This was a key warning from ACCA in this Pillage paper, a report which points to the major risks companies around the world face by the vast complexities of supply chains which expose them to paying for goods and materials that may have been pillaged from war zones, exposing those businesses to prosecution.
Recent reports from foreign intelligence agencies identify pillage of raw materials from Syria by ISIS fighters in Iraq as being a source of funding for the group. However, ACCA says the pillage – the crime of theft in armed conflict – is widespread beyond the conflict in the Middle East.
The rise of cross-border supply chains, and the fact they have become longer and more complex makes it easier for raw materials that have been pillaged to enter the supply chain. Simply handling pillaged goods can count as money laundering, vastly expanding the scope for prosecutions.
The fact ISIS fighters have sold raw materials that were pillaged from Syria means those materials have entered the machinery of global trade. It could mean consumers in the UK, US and around the world will be buying products that have pillaged components in them and that multinational businesses are indirectly financing those fighters. Prosecution is an option not just in respect of the original theft, but also for handling the pillaged goods or the proceeds from them.
It is more widespread than the current flash point in Iraq. The consumer electronics industry is just one sector that could be at risk with its reliance on tantalum, tungsten and tin, which have links with the various conflicts afflicting the DRC. The risks for businesses go far beyond mineral extraction.
A key element of the initial case against Charles Taylor, former president of Liberia, related to illegal logging activities. Garment manufacturers must deal with the complexities of the cotton supply chain. Coal, palm oil, even works of art could potentially be tainted by pillage and give rise to money-laundering implications.
It is a fact of modern-day digital business that goods can be ordered on line at the lick of button – from birthday cards to clothes, from mobile phones to holidays. Behind these incredible array of choices lies a global web of trade and manufacture which almost defies comprehension.
As well as the potential legal threat a business faces by using pillaged goods, there is a crippling reputational impact. While it will depend on a company’s customer base, the main risk is that today’s customer is more socially aware and concerned about the impact businesses have on the social and physical environment.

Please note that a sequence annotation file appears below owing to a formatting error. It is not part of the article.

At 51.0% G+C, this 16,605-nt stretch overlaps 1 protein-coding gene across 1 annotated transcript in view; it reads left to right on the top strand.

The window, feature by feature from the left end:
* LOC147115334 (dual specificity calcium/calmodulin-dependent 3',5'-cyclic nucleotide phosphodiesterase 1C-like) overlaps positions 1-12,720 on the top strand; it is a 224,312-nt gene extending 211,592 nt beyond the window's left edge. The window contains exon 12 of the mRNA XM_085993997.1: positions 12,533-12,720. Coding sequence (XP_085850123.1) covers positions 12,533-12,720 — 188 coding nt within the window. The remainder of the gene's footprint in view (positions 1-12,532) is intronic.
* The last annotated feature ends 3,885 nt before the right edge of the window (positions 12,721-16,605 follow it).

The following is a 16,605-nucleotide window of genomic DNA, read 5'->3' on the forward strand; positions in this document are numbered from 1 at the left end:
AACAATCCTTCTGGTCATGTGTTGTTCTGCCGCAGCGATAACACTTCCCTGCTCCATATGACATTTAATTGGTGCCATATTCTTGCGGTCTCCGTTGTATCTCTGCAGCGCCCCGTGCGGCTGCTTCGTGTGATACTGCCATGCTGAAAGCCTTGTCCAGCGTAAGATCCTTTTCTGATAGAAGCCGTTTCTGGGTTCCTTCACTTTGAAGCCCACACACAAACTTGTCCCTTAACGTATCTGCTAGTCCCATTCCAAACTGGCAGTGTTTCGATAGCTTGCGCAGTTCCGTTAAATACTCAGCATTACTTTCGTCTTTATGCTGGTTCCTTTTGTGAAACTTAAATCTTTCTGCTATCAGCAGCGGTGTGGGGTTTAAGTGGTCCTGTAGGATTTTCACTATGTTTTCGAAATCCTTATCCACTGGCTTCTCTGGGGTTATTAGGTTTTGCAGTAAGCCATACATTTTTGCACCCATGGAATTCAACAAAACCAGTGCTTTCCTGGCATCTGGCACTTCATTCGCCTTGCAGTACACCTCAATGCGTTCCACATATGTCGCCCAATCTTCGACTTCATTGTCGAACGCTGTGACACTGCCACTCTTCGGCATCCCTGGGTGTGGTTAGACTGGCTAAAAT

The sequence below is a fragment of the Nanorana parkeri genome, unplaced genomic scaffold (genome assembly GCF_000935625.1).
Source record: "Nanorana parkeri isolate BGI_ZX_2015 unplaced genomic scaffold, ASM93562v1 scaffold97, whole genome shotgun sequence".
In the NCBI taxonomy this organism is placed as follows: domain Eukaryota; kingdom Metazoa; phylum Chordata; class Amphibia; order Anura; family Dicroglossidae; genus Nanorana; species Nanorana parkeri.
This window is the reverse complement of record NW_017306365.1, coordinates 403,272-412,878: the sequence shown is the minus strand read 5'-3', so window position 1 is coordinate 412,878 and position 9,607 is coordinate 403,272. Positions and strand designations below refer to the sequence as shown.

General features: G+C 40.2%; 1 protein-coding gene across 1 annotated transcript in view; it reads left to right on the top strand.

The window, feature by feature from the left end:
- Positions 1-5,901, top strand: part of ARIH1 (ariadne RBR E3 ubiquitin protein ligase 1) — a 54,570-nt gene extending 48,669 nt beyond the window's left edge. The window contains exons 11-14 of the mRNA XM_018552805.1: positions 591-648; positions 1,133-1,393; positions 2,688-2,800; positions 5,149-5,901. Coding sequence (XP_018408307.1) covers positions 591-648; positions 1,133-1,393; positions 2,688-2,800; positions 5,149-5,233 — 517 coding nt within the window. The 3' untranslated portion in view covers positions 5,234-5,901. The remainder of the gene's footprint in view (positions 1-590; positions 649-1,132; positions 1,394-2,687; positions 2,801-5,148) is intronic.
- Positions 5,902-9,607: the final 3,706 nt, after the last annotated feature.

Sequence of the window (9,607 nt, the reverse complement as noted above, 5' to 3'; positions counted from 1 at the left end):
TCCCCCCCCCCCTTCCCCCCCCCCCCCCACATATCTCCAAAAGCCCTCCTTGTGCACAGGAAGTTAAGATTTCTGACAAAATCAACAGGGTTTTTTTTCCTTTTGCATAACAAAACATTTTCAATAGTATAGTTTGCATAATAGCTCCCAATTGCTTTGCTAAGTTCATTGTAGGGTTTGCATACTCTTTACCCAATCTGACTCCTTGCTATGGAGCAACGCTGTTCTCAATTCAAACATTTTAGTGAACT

Companies exposed to pillaged goods and materials through their supply chains will take a hit to their reputations. Who wants to buy a company’s products made with the fruits of war, when a competitor’s business is squeaky clean?
Finance professionals have an important role to play in designing and implementing assurance systems to guard against pillaged goods and materials in a company’s supply chain. The report points to various government-led initiatives around the world, such as the European Union proposed regulations for self-certification of responsible importers (2014/0059 COD) and Section 1502 of the US Dodd-Frank Act.
But the administrative burden of maintaining, for example, a consistent paper trail of accountability at every stage in the production process in respect of every individual shipment of materials is unlikely to be an attractive prospect for businesses. The levels of due diligence required at each stage of the production cycle will vary according to the perceived risk, and the resources available to the business. However, this comes with a warning – a lack of resource to confirm the status of goods will not in itself constitute a defence in criminal proceedings.
Businesses may need to look at other ways of ensuring as best they can a pillage free supply chain. Many end manufacturers, such as those in the car industry, may have millions of variants on one product line sourced from an array of multi-layered supply chains.
Notwithstanding the abhorrent nature of the underlying crimes, a business must, in managing its risk, maintain a focus on the economic realities of staying in business. If the costs of effective supply chain assurance become too great then competition from less scrupulous competitors may well render the best efforts of a responsible business counterproductive as its goods are priced out of the market.
Business may need to give consideration to finding proxies for direct assurance. For example, suppliers’ membership of recognised trade bodies or submission to certain levels of audit will demonstrate a commitment to good practice. Whether this can be judged adequate will involve a considered appraisal of the circumstances, a process ideally suited to the skills of the modern accountant.
In the next article, we will look at how businesses manage risk, the biggest threats to business and how they can build trust.